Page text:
As someone married to the craft of writing and thus sentenced to a lifetime of enforced celibacy, I occasionally read with wonder about the antics of what are termed ‘normal folk’.

Something that recently caught my attention is the report that people now routinely break off during sex to check their smartphones.

It occurs to me, this behaviour may go some way to explaining a phenomenon that has long puzzled me, namely the enduring appeal of mystery for the human species.

I’m not referring to common-or-garden mysteries, but that particular sort that takes deep hold of our imagination and becomes celebrated in verse and song, such as the disappearance of Amelia Earhart, the Marie Celeste, or the disappearance of a village full of children courtesy the Pied Piper.

The quality that distinguishes these mysteries — epitomised by the Pan Pipes soundtrack to the movie Picnic at Hanging Rock — is their haunting quality. It’s not simply that a load of people have gone missing but that the case is so baffling, so bereft of explanatory clues despite massive searches, that in our hearts we sense supernatural agency must be at work.

The striking thing is, even those of us who don’t believe in the supernatural feel it. Why?

This spooky thrill can, I believe, be explained by a combination of two things. The neurotransmitter dopamine and something known as the God Helmet.

Someone once described dopamine as the Kim Kardashian of neurotransmitters because it is sexy and always in the press.

Pop science writers love it. Essentially it is said to be the one released whenever you get your fix of whatever it is you crave. Sex, gambling, food drugs etc. That’s why the need to check your Facebook status — releasing as it does a squirt of dopamine — overpowers the immediate desire to consummate the sexual act.

This is the popular understanding, but the truth about dopamine is slightly more subtle. It does not reward the consummation but rather the anticipation of a pleasure. That’s why achieving anything in life is ultimately disappointing. It explains the celebrated phenomenon of post-coital tristesse, and that similar devastating tristesse that takes up abode in the heart of a child on Christmas morning when all the presents have been opened.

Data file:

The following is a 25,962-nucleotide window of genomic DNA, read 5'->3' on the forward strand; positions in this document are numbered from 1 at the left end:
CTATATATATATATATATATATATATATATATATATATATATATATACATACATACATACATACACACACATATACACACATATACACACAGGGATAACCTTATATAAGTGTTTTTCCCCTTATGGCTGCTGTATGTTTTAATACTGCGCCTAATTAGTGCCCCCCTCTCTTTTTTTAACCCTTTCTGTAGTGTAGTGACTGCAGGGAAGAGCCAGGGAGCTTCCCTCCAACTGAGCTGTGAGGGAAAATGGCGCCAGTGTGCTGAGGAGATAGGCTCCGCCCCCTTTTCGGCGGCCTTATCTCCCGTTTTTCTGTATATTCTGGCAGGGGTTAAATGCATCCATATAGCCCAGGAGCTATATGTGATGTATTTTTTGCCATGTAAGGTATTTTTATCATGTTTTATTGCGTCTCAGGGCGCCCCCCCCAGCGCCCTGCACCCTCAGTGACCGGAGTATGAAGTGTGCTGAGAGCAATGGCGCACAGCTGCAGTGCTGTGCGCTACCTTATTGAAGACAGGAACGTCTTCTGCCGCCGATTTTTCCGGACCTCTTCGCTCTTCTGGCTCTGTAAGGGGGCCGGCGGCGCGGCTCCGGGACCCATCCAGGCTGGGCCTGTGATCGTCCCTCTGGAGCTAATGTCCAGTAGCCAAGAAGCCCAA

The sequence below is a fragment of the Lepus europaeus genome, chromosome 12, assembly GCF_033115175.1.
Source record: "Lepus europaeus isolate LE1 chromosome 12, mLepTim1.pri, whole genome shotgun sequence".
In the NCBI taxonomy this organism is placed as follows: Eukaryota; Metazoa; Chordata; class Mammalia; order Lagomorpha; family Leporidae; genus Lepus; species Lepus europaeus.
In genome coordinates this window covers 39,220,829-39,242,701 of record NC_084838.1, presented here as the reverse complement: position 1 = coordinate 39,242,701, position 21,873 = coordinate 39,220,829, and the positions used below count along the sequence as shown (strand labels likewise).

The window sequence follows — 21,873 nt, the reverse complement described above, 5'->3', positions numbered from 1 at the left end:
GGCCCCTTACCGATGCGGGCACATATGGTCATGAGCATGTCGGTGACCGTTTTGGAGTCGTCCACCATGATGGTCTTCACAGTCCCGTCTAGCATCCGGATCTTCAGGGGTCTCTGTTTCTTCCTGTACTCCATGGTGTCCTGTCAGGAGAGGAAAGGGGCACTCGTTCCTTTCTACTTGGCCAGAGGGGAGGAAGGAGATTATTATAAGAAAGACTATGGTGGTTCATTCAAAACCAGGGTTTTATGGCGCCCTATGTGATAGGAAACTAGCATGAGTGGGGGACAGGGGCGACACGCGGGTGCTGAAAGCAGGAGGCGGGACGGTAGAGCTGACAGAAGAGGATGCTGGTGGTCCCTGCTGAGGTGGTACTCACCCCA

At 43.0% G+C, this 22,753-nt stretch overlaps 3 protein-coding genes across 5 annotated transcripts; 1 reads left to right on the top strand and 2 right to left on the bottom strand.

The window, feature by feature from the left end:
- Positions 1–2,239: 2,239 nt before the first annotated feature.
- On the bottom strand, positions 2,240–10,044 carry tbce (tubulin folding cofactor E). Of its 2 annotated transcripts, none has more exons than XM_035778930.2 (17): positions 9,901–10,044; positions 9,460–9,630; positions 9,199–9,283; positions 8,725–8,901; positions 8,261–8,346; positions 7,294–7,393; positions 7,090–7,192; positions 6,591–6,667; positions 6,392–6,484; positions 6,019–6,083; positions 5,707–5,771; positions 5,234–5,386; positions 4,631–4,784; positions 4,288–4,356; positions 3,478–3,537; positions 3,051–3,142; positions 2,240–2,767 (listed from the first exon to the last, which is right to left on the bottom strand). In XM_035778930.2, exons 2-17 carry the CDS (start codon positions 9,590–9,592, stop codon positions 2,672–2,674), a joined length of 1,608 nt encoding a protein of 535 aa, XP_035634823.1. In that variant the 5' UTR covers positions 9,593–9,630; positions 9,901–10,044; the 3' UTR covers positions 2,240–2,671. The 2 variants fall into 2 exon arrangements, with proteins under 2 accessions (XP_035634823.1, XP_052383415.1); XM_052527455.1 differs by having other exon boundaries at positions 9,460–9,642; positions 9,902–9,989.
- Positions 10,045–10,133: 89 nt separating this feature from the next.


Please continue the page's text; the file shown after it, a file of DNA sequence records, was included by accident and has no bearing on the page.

It explains why we are all chained to the hedonic treadmill, where nothing ever delivers for long and why we are all doomed to a Sisyphean hunger for satisfaction that can only be stilled by the grave.

(Sorry to be so gloomy, but it does help to have a good grasp of the issue.)

Dopamine attends the anticipation of reward, rather than its achievement and one of the greatest rewards for readers is the satiation of curiosity.

Scheherazade worked this out a thousand years ago. The way to stop the Caliph chopping off her head was to tell a story and reach dawn with the story unfinished. So the Caliph, in a frenzy of curiosity to know what happened next, spared her life. This is the formula for the way all stories work.

With a mystery an extra dimension is added. The resolution is withheld and a haunting, uncanny quality layered on top. Mystery writers do this naturally but no one could explain how, until now.

A possible answer is supplied by a new piece of hardware in the neuroscientist’s armoury that has come to be known as the God Helmet. This apparatus provides a mild electro-magnetic stimulation to parts of the brain and can, so it is said, disrupts the communication between two brain hemispheres. When this happens, the normally subordinate ‘Self’ of the right hemisphere intrudes into the territory of the dominant ‘Self in the left giving rise to a sensation that there is someone else in your head.

You feel a ‘presence.’ How you interpret this depends on your belief system. You might perceive it as a ghost. Or you could hear a voice telling you to take a hostage at the supermarket. Or you might even hear a voice telling you to collect some animals and start building an ark.

You are safer with a mystery novel. Usually the Presence doesn’t say anything, it just breathes softly and conjures up a sound from upstairs. Footsteps.

But you are alone in the house. Woo!

Malcolm Pryce